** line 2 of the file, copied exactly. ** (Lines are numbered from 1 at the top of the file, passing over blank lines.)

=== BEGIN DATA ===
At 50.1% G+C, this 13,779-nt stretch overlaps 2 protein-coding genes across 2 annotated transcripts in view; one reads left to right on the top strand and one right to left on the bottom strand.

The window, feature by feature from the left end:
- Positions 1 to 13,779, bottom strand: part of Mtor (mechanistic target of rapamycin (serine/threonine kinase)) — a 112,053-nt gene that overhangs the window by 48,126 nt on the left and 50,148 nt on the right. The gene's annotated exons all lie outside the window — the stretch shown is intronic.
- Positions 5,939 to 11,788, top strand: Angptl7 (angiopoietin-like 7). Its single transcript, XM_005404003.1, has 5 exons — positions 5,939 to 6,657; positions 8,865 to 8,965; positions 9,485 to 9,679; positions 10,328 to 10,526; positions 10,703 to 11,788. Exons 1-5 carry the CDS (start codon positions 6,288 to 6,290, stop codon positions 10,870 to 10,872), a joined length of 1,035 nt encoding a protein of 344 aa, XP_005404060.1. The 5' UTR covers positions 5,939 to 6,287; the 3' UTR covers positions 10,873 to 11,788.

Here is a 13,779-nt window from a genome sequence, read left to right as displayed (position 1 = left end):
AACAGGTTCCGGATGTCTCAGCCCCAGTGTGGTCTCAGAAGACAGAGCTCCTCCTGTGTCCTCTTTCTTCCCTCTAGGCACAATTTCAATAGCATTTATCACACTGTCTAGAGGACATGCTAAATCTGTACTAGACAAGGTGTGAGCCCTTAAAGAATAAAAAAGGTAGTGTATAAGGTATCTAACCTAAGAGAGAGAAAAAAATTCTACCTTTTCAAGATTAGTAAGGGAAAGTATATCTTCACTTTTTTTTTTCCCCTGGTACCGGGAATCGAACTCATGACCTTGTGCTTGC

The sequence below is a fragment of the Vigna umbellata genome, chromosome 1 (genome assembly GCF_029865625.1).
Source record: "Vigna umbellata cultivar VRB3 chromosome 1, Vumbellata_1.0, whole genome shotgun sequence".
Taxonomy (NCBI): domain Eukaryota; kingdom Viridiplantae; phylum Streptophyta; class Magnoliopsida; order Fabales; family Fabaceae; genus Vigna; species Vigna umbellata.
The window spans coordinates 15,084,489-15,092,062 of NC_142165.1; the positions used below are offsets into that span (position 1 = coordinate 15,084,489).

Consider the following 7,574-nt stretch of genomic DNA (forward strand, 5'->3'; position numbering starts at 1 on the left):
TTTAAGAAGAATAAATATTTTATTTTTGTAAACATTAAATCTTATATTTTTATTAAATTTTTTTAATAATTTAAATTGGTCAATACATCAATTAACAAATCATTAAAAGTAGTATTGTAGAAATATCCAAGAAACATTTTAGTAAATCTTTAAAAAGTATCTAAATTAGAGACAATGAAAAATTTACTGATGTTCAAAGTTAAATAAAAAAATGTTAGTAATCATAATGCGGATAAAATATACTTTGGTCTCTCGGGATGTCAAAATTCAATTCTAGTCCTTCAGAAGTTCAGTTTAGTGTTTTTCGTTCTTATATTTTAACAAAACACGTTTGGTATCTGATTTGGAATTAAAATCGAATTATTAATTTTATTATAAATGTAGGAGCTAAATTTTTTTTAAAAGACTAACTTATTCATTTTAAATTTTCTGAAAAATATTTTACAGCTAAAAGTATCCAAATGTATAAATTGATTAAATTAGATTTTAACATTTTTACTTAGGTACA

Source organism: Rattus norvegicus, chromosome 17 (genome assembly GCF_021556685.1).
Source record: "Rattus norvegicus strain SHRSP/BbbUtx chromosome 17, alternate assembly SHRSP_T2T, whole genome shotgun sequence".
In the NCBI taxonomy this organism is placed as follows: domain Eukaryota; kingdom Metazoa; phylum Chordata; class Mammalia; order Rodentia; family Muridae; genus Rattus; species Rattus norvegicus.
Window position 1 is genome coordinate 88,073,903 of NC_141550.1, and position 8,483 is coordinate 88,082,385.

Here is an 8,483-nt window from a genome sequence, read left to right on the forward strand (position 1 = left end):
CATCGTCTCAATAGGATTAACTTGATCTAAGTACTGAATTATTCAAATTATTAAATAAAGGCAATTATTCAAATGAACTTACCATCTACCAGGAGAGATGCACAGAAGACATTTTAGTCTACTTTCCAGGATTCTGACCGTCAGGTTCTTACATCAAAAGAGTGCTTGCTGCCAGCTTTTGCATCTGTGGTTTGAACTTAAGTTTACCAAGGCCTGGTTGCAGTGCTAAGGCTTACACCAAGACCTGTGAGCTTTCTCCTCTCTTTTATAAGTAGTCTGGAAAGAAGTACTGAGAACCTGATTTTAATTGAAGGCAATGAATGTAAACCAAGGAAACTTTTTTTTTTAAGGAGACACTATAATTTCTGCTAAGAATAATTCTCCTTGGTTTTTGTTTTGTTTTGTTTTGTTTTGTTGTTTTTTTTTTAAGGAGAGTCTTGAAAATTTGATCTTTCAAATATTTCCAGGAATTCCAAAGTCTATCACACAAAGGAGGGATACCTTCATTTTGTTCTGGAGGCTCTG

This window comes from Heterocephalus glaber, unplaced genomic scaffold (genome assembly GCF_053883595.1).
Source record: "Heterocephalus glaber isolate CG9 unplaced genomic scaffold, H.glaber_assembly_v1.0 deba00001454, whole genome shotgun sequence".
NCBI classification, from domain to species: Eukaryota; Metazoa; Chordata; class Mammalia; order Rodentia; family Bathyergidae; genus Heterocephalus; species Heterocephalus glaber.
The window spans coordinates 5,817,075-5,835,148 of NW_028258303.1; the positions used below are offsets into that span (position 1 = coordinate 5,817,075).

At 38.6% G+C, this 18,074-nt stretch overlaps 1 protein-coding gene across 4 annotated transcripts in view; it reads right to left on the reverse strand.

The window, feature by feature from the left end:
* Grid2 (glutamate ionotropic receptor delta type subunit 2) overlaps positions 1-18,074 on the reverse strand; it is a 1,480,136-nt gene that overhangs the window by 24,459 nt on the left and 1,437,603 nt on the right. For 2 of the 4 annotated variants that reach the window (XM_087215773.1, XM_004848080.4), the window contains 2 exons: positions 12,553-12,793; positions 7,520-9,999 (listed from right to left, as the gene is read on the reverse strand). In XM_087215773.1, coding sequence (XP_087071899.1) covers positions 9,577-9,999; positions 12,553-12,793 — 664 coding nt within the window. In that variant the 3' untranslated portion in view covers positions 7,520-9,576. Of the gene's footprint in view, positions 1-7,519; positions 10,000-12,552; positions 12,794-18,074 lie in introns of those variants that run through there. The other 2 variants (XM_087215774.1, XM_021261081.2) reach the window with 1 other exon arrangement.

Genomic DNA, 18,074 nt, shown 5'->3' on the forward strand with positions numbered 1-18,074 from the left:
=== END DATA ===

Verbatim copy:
The window, feature by feature from the left end: